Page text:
Such an experience inevitably leads you to question the manner in which you’ve been living your life. Every aspect of your previous daily routine comes under close scrutiny. The veil is lifted – albeit briefly – and for just a moment you understand the fragility of life. You begin to look at everything you’re doing and ask things like: Is this worthwhile? Is this necessary? Is this a valid mode of thinking? Is this a skillful action? Is this a waste of my time?

If there’s one lesson my wife and I have decided to take away from all this, it’s that the biggest waste of time of all is worry.

One might build a case for certain negative emotions having positive results: the emotion of fear, for example, can be a life preserver under certain circumstances; anger can be a strong motivator and a catalyst to action. But worry, it seems to me now, is a fruitless exercise in attempting to predict an unknowable future. It is perhaps the most useless of all emotions.

Tenzin Gyatso – the fourteenth Dalai Lama – is said to have once been asked about the best way to confront anxiety. His response was that if you have a worry you should examine whether there is anything you can do about it. If there is something you can do about it, there is no need to worry, but if there is nothing you can do about it, there is also no need to worry.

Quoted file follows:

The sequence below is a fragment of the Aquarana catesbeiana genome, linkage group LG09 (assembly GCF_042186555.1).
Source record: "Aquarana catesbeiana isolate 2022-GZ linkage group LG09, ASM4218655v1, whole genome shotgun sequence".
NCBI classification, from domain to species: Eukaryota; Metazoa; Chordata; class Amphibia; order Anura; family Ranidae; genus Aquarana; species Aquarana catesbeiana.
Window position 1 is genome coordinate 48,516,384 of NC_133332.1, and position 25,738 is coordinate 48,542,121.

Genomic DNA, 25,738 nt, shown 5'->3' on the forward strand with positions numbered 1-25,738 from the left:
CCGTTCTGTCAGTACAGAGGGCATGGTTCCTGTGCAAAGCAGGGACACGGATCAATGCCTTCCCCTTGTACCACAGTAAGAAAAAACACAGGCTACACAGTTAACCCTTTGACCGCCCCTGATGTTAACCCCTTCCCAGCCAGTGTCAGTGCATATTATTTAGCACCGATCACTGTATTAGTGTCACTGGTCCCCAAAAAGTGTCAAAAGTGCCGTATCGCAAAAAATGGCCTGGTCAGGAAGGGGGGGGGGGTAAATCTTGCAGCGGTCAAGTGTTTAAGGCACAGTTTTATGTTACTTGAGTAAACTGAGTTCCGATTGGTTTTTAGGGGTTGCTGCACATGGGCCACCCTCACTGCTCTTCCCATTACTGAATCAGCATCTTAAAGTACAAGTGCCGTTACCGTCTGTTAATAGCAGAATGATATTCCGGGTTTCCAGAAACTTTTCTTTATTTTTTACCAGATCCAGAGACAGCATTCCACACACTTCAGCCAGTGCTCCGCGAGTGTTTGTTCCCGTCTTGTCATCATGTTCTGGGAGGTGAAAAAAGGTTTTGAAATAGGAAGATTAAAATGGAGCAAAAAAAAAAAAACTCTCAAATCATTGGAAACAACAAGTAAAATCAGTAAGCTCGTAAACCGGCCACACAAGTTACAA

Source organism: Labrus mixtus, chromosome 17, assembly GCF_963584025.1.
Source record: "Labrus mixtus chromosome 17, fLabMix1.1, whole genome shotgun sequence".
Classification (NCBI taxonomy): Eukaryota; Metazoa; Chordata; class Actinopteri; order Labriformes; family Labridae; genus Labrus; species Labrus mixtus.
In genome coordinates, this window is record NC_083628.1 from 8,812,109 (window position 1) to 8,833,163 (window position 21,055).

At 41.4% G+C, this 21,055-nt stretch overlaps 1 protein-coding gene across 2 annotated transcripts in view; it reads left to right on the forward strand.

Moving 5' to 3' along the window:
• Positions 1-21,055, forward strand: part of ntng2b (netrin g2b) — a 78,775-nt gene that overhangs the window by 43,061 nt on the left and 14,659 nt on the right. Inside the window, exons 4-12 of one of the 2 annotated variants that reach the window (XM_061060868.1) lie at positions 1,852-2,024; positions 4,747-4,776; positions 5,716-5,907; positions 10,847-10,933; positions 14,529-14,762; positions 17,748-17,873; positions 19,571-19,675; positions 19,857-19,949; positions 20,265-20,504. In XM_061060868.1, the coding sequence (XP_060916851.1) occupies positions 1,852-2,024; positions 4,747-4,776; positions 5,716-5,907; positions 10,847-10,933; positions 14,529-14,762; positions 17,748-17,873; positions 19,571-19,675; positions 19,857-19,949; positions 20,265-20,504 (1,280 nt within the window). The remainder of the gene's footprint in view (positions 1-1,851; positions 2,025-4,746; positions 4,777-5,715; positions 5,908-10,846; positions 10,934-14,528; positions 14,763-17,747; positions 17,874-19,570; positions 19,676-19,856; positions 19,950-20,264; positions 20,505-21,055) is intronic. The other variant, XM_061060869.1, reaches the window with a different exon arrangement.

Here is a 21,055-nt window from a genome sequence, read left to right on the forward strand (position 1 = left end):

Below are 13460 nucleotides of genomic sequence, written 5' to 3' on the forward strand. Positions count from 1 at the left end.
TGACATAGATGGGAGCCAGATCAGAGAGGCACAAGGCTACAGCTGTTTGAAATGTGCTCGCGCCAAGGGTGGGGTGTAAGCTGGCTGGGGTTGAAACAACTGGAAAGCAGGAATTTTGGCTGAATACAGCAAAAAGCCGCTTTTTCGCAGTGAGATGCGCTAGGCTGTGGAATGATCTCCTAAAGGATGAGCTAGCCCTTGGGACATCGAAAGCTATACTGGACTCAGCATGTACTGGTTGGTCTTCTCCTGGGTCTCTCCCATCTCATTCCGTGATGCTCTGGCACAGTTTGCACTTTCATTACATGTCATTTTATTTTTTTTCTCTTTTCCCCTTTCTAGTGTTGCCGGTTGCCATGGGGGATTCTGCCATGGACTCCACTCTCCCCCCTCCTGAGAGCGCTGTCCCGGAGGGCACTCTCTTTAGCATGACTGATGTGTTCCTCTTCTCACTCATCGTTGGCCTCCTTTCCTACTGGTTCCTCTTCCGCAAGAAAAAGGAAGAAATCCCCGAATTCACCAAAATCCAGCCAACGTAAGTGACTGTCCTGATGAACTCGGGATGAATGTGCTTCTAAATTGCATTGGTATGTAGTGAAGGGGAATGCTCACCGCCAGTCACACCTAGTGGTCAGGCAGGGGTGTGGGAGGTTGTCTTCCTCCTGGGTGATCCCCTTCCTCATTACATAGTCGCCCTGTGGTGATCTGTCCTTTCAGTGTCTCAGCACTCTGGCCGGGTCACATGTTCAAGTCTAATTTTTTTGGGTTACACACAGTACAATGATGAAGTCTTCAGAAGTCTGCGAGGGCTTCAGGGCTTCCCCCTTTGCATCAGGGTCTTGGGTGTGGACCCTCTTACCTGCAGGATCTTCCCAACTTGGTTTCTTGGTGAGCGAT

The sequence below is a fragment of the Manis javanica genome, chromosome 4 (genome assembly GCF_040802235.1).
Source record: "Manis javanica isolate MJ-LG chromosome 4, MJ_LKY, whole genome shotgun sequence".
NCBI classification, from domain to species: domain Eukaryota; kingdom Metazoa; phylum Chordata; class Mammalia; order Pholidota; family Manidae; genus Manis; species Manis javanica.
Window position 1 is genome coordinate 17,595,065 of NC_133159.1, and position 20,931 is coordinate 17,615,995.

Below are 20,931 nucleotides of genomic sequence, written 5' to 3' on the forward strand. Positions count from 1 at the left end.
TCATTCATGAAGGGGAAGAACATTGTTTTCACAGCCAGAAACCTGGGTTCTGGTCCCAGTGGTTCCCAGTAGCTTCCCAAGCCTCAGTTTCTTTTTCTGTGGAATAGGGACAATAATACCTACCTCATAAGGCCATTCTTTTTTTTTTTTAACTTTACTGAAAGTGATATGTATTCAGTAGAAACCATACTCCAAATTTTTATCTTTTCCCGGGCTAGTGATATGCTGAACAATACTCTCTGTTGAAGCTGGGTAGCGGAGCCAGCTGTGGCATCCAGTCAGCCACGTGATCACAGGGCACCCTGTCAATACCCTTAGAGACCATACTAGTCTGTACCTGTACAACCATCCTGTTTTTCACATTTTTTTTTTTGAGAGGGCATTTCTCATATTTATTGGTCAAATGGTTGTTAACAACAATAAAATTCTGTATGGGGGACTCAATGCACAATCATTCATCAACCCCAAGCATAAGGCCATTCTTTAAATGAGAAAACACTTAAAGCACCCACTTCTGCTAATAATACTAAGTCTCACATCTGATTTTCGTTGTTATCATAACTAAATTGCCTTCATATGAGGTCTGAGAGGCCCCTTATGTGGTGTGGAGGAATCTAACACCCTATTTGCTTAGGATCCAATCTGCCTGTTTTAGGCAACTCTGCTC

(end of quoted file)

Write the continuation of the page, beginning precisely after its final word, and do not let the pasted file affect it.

With the events of the past two months fresh in my mind, I believe this to be one of the truest and most useful statements I’ve ever heard.

When it comes to writing a story, there’s often some worry involved, even if you don’t quite consciously recognize it. You might worry about whether or not it’s a good story (whatever “good” may mean); you might worry if it’s publishable, or if your editor will find it agreeable; you might be concerned over your grammar or spelling, or anxious about how your friends and family will receive it, or how viciously the members of your local writing critique group will tear it apart. After all, a tremendous amount of blood, sweat and tears goes into a story. You pour months of your life into an artistic creation, and then you set it free, hoping that out there, in the big wide world, it will find some measure of success.